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  • Jenny Rozelle, Host of Legal Tea

Cautionary Tales - Estate Plan is Lost, Help! - Episode 18


Hey there, Legal Tea Listeners –This is your host, Jenny Rozelle! Today’s episode of Legal Tea is a cautionary tale – a real-life case with real-life clients with real-life facts; though names are altered for confidentiality purposes!


You know, there are times that I share crazy stories with clients and they’ll say, “Jenny, you need to write a book!” I guess now I can see, “Well … what about a podcast?! I’ve got a podcast where I blab about stories!” Today’s topic reminds me of one of those crazy stories that I’ve told to clients … that it’s so looney that I sometimes think clients wonder if I’ve totally made up these stories in my head. They may be in my head, like as a memory, but they’re certainly NOT made up. Crazy enough, they’re real…


So, let’s get down to business…


Alrighty, one day, a paralegal grabbed me because she had taken a weird call and wanted to make sure we could even help the prospective client. I was like, “Okay – lay it on me. What’s going on?” She proceeds to tell me that the person on the phone shared that their family member passed away, had an estate plan (specifically a Trust), that assets are held inside the name of the Trust, and no one can find the Trust document. They’ve searched high and low, and it’s nowhere to be found.


That was a first – I had never heard of that happening before. Granted, it’s obviously very possible that the estate plan is totally missing – but I had never had to work on a case that had this issue. So, I reached out to my office’s former owner to see if she had ever run across something like it – thinking, “well she practiced for nearly 30 years. Surely she’s seen this!” Nope. She hadn’t either. Alrighty then… I remember thinking, “I guess I’m heading to do some research…”


As I got deeper into the research, I started figuring out what needed to be done – which we will get to in a bit – but before I really developed a plan of attack, I needed some more information from the prospective client so I could make their upcoming first meeting with me very productive. Mainly, I needed to know “who” was involved – family member-wise – as well as telling the caller I needed some documentation showing what assets were inside the name of the Trust.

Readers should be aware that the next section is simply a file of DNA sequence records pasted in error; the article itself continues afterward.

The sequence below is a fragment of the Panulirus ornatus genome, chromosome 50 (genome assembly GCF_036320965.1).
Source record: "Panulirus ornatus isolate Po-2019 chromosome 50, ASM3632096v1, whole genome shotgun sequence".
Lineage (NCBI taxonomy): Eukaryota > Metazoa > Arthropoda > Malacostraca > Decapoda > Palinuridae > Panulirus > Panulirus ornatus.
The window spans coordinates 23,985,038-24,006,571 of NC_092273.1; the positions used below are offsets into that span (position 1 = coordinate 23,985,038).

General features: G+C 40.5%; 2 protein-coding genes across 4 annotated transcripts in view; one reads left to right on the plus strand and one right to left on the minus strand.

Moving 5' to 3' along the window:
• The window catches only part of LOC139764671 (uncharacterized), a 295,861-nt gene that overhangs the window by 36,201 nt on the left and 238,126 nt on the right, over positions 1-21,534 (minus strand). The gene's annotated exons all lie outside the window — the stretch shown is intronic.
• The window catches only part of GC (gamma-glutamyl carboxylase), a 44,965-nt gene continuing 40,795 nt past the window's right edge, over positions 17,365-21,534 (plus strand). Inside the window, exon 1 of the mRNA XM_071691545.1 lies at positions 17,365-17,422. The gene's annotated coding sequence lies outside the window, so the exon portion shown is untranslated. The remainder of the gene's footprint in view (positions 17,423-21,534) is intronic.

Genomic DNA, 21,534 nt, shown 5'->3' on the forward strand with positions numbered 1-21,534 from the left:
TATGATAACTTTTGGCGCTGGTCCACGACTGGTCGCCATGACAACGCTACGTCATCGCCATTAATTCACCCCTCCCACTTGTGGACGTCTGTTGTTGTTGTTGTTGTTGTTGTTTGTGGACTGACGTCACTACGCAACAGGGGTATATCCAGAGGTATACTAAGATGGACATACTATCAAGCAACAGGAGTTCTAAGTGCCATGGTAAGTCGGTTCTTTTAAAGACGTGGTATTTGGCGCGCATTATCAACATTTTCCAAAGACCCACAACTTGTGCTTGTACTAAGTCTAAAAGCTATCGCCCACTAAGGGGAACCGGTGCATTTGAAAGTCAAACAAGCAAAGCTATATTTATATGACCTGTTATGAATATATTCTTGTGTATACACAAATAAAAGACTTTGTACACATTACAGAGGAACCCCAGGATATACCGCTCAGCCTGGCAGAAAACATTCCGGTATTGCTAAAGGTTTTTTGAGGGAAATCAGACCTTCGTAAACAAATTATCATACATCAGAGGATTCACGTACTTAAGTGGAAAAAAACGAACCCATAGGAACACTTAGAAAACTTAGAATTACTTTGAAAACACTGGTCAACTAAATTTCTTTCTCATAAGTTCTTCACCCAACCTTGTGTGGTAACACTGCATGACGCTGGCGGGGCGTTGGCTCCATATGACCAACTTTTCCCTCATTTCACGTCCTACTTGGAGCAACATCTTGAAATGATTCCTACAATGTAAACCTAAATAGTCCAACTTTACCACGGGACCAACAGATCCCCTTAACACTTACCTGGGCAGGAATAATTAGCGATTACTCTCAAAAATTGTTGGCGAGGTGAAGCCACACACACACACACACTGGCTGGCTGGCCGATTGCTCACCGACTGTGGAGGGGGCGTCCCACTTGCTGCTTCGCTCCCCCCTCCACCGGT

After I gathered family information and the caller sent me some documents … I started connecting the dots. Let’s see if you can hang with me on this one—


The Trust was actually the caller’s grandmother’s Trust – the grandmother had passed away over 10 years ago. The grandmother had one child – who was the caller’s Dad. The caller’s Dad passed away this year in 2021, and the caller was administering her father’s estate when she located the assets that were held in her grandmother’s Trust. So, let’s do it like this … for my more-visual listeners:


Think of grandma at the very top tier – she passed away in the early 2000s. Grandma had the one child, who passed away in 2021. Imagine him as the second tier. The final and third tier represents the grandmother’s child’s children, and that is the caller + her 3 siblings.

I HAVE worked a case where the top tier person passed and the second tier person passed – and the top tier had a house in their name that never got transitioned to the second tier. So, the third tier asked me to help them get it from the top tier to them – the difference here is that in that case, the people that had passed away did not have an estate plan at all (no Will, nothing…) so we just went by the intestacy statutes. We opened an estate in the top tier person’s name AND second tier person’s name … then transferred the house from the top tier person’s estate to the second tier person’s estate. Then transferred the house from the second tier person’s estate to the third tier/intestate beneficiaries.